Have Asperger’s? Another benefit to this style planner is it can help with developing Executive Functioning skills. Set a time each week/day to fill out your planner to help you get in the habit of taking charge of your own schedule. This style can easily help you plan out what’s going to happen and in what order, too.
NOTE TO PARENTAL UNITS: This style of planner is great if you are trying to teach your Aspie to get a better handle on their days, commitments, etc. Remember, “making” anyone use a planner is not going to be as effective as showing them the benefits of using it.
The Erin Condren LifePlanner™ Horizontal Layout
Erin Condren offers several planner options. For this post, we’re only going to be talking about the horizontal layout for the LifePlanner™.
The horizontal layout is great for anyone who wants a more freeform style of planning. The layout is a good fit for those who prefer journaling, which is one reason why I switched. This is also a great style for anyone looking to incorporate elements of a gratitude journal into their planner.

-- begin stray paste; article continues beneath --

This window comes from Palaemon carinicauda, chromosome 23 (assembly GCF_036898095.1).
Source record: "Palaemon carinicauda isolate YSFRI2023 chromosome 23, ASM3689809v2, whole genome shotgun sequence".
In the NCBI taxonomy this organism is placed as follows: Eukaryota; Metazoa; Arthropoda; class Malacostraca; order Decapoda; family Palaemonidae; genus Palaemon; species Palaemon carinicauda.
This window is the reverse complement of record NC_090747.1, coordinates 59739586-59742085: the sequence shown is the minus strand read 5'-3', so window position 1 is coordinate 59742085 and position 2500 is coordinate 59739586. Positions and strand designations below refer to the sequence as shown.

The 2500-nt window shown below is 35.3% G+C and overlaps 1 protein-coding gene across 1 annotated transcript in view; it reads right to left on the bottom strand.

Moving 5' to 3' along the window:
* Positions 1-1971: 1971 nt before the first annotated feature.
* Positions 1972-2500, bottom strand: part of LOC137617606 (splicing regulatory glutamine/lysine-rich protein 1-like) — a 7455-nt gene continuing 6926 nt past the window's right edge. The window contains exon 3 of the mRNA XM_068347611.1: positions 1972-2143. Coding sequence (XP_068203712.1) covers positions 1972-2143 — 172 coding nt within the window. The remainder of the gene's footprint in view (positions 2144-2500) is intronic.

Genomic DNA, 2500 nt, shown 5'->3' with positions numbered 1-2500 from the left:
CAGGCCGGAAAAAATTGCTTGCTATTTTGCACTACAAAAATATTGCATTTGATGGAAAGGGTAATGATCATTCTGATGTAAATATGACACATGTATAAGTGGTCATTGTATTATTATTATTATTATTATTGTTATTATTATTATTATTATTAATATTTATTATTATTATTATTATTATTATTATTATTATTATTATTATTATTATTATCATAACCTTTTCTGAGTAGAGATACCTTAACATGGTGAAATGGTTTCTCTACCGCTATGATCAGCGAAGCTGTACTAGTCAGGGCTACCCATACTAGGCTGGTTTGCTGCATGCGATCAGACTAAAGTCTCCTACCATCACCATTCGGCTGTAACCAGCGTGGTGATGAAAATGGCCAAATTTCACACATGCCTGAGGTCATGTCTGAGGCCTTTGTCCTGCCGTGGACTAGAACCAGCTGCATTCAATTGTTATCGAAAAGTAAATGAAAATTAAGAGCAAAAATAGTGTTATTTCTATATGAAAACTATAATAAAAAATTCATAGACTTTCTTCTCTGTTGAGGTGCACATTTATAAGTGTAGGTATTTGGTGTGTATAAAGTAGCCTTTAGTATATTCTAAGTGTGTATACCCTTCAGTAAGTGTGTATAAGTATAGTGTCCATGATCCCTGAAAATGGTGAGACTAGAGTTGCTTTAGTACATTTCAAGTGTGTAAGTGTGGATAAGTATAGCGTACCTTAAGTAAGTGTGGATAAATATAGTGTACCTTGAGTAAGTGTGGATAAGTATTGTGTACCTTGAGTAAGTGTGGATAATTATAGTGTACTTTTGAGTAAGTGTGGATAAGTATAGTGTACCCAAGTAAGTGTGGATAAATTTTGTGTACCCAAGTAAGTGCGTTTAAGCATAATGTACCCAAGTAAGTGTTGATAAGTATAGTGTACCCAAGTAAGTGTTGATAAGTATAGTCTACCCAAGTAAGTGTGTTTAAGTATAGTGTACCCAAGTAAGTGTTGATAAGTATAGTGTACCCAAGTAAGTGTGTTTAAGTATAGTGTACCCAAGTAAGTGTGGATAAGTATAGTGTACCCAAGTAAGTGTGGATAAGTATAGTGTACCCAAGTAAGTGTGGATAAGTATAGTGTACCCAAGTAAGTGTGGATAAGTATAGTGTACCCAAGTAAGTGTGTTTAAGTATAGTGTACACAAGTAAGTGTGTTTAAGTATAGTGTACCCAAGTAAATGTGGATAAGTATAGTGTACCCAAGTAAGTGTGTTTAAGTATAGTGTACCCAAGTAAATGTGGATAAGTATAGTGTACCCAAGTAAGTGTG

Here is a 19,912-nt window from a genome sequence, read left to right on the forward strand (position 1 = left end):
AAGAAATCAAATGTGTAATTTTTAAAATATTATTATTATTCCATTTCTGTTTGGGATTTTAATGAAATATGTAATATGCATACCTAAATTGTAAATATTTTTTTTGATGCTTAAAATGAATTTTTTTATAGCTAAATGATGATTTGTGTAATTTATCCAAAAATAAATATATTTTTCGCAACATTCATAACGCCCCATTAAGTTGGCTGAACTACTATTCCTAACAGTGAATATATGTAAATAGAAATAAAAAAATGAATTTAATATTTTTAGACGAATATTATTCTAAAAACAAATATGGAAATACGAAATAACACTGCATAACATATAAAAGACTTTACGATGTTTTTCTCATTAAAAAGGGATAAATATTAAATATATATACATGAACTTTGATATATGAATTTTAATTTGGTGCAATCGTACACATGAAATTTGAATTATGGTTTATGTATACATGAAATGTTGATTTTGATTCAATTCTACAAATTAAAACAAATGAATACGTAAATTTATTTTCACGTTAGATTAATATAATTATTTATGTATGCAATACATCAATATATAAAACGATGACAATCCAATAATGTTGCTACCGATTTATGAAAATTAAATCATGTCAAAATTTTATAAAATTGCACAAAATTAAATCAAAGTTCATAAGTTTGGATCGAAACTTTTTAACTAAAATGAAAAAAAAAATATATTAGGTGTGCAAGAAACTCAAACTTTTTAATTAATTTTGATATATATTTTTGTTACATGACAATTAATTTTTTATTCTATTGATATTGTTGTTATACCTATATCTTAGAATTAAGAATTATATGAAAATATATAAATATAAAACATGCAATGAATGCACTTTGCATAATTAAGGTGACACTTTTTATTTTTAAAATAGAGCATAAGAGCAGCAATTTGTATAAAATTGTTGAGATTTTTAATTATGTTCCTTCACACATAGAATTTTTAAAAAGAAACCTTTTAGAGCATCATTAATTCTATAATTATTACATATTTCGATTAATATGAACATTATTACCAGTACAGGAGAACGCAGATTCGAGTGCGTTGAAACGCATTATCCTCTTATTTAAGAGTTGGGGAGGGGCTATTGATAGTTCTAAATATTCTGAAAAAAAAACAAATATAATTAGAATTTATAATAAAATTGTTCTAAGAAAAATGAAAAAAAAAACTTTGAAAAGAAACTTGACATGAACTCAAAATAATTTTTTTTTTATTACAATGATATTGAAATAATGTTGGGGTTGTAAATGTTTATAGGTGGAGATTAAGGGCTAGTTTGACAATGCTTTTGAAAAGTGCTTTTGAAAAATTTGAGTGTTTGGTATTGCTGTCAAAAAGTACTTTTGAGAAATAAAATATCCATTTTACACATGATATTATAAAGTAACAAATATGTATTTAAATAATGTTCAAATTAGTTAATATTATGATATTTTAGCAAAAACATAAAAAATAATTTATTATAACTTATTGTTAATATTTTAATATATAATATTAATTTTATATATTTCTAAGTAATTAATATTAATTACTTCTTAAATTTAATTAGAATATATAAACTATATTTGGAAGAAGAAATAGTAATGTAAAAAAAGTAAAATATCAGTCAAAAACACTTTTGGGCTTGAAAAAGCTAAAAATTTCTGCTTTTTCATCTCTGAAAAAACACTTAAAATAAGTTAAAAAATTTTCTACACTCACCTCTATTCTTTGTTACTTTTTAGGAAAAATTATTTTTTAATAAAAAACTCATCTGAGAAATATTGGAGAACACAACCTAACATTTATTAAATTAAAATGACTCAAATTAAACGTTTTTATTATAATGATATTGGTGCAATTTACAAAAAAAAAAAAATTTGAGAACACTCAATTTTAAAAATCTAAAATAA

NOTE TO PARENTAL UNITS: This style is well-suited to record positive events, milestones reached, and more. Yes, we need to mind the gaps, but it’s even better to identify and reinforce the positive, isn’t it?
Sensory Tips when Choosing a Planner
If you have Sensory Processing Disorder (SPD), this section is for you! I have it and it’s partly why it took so long for me to choose my planner for 2019. Here are a few things for you to consider when picking out your own planner.
Colors and Other Visual Aspects